The Primrose Blinda
The Primrose Blinda
The list of the Poets' Foundation

Sonnet XVIII
Sonnet CXXX
(1564 - 1616)

Baptized April 26, 1564, Stratford-upon-Avon, Warwickshire, Eng. d. April 23, 1616, Stratford-upon-Avon Shakespeare also spelled SHAKSPERE, byname BARD OF AVON, or SWAN OF AVON
English poet, dramatist, and actor, often called the English national poet and considered by many to be the greatest dramatist of all time. Shakespeare occupies a position unique in world literature. Other poets, such as Homer and Dante, and novelists, such as Leo Tolstoy and Charles Dickens, have transcended national barriers; but no writer's living reputation can compare with that of Shakespeare, whose plays, written in the late 16th and early 17th centuries for a small repertory theatre, are now performed and read more often and in more countries than ever before. The prophecy of his great contemporary, the poet and dramatist Ben Jonson, that Shakespeare "was not of an age, but for all time," has been fulfilled.

Sonnet XVIII
Shall I compare thee to a summer's day?
Thou art more lovely and more temperate:
Rough winds do shake the darling buds of May, 
And summer's lease hath all too short a date:
Sometimes too hot the eye of heaven shines,
And often is his gold complexion dimm'd;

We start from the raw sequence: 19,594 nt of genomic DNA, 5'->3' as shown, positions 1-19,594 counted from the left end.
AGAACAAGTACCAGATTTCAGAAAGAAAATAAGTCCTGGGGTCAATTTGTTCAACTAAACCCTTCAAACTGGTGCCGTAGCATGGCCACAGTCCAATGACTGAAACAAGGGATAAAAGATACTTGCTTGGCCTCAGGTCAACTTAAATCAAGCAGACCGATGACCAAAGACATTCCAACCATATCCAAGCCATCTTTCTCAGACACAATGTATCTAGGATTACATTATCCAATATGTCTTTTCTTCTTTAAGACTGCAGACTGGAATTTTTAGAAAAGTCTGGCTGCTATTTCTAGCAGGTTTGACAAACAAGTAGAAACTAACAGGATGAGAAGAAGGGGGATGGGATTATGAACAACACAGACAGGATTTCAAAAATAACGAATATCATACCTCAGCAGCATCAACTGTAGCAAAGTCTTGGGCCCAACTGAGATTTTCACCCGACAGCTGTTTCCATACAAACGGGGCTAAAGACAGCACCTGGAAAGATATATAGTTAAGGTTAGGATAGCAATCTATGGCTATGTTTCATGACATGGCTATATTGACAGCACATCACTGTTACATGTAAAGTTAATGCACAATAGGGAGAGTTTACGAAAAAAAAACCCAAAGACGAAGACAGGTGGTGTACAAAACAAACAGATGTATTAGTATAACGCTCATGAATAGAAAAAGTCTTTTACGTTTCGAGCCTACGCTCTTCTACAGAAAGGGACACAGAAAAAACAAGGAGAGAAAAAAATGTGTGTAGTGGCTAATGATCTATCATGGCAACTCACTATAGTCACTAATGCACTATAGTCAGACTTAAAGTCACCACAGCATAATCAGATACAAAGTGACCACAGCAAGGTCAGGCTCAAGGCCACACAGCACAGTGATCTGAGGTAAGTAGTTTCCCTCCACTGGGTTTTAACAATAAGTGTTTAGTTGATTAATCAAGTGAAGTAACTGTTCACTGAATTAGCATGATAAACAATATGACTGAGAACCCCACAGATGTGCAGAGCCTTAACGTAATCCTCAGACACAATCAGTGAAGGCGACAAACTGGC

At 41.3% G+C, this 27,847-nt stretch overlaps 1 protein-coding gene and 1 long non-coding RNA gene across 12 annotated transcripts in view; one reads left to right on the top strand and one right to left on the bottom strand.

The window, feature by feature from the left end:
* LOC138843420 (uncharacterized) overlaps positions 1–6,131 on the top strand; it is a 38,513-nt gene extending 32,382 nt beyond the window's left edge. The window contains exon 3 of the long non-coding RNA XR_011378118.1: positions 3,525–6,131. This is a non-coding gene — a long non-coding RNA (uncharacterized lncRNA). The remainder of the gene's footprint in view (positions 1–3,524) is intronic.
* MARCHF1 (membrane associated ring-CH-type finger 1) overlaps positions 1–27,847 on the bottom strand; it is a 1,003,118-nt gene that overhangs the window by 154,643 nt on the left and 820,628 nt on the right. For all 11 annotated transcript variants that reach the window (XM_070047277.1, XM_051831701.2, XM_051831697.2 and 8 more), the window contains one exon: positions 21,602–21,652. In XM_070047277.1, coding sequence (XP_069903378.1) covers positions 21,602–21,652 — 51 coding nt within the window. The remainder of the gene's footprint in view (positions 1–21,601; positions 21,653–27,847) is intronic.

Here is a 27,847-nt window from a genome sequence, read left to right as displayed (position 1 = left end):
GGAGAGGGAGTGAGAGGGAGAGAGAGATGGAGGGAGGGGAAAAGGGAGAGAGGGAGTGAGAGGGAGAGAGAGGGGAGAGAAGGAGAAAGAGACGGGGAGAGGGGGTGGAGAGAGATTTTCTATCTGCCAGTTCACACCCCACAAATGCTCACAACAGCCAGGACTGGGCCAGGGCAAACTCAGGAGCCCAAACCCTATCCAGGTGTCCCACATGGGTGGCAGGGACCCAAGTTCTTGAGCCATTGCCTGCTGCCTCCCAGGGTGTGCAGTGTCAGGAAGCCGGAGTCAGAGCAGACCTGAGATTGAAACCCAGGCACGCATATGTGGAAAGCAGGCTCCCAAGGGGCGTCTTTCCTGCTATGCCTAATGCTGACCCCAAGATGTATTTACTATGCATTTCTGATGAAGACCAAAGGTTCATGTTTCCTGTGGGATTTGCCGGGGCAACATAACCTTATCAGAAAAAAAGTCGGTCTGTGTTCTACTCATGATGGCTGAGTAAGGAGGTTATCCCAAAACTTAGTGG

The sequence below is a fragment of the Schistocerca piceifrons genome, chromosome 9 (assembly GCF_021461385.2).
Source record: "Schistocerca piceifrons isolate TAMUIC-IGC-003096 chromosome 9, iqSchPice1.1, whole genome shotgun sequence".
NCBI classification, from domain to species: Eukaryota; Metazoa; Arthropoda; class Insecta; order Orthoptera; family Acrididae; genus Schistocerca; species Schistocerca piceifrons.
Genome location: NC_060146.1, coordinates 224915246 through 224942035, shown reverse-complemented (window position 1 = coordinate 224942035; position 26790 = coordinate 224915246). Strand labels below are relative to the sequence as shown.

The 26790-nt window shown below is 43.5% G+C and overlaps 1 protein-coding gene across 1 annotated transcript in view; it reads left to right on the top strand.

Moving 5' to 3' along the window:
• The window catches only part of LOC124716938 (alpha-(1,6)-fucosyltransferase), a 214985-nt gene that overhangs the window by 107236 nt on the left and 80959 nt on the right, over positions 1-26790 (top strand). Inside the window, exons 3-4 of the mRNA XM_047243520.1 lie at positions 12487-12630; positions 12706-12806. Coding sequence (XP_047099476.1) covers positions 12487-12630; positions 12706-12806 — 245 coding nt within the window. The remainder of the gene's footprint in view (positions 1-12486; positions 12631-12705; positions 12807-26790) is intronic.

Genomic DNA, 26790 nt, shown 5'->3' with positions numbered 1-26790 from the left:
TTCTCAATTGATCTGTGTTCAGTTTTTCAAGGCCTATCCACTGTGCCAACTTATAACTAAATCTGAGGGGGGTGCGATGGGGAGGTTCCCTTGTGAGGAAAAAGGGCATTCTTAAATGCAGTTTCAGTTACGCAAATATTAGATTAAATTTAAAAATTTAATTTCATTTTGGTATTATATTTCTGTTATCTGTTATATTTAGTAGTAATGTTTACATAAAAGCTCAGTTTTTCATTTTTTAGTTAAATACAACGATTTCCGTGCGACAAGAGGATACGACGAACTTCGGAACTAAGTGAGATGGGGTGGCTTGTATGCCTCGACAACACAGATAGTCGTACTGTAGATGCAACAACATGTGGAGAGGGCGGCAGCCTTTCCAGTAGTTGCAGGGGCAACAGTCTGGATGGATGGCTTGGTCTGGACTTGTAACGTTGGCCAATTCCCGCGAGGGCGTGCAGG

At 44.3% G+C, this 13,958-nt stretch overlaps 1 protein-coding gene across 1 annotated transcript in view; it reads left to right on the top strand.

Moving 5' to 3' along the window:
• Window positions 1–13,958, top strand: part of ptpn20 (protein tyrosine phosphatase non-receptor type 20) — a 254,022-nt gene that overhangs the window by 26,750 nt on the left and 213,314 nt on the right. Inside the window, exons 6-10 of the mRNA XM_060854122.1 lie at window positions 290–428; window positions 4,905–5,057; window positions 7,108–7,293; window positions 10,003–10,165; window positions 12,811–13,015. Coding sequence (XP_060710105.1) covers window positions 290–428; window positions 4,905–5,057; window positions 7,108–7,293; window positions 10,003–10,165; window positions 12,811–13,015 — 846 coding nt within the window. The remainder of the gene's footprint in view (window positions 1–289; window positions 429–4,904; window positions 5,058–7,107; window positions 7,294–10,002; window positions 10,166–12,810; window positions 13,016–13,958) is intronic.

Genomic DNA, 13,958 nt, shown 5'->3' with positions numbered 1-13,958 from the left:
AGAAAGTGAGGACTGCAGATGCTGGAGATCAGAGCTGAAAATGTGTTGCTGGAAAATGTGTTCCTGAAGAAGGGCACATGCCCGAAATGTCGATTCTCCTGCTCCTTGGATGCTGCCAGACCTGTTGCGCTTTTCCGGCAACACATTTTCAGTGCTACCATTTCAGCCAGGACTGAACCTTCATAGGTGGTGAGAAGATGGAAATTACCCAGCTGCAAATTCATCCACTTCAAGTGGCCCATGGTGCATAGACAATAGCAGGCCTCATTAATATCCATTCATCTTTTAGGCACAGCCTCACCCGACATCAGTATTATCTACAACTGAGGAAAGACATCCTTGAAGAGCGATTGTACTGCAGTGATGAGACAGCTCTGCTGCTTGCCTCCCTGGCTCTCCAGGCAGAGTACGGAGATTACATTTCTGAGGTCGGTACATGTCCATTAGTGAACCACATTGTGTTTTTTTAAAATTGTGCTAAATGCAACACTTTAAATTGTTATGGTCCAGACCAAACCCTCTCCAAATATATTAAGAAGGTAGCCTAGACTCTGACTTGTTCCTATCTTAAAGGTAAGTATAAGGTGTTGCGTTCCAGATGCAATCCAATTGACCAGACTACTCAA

And every fair from fair sometime declines,
By chance, or nature's changing course, untrimm'd;
But thy eternal summer shall not fade,
Nor lose possession of that fair thou owest;
Nor shall Death brag thou wander'st in his shade,
When in eternal lines to time thou growest;
So long as men can breathe, or eyes can see,
So long lives this, and this gives life to thee.
Sonnet CXXX
My mistress' eyes are nothing like the sun;
Coral is far more red than her lip's red:
If snow be white, why then her breasts are dun;
If hairs be wires, black wires grow on her head.
I have seen roses damask'd, red and white,
But no such roses see I in her cheeks;
And in some perfumes is there more delight
Than in the breath that from my mistress reeks.
I love to hear her speak,—yet well I know
That music hath a far more pleasing sound;
I grant I never saw a goddess go,—
My mistress when she walks, treads on the ground;
And yet, by heaven, I think my love as rare
As any she belied with false compare.
Tell me thy company, and I'll tell thee what thou art.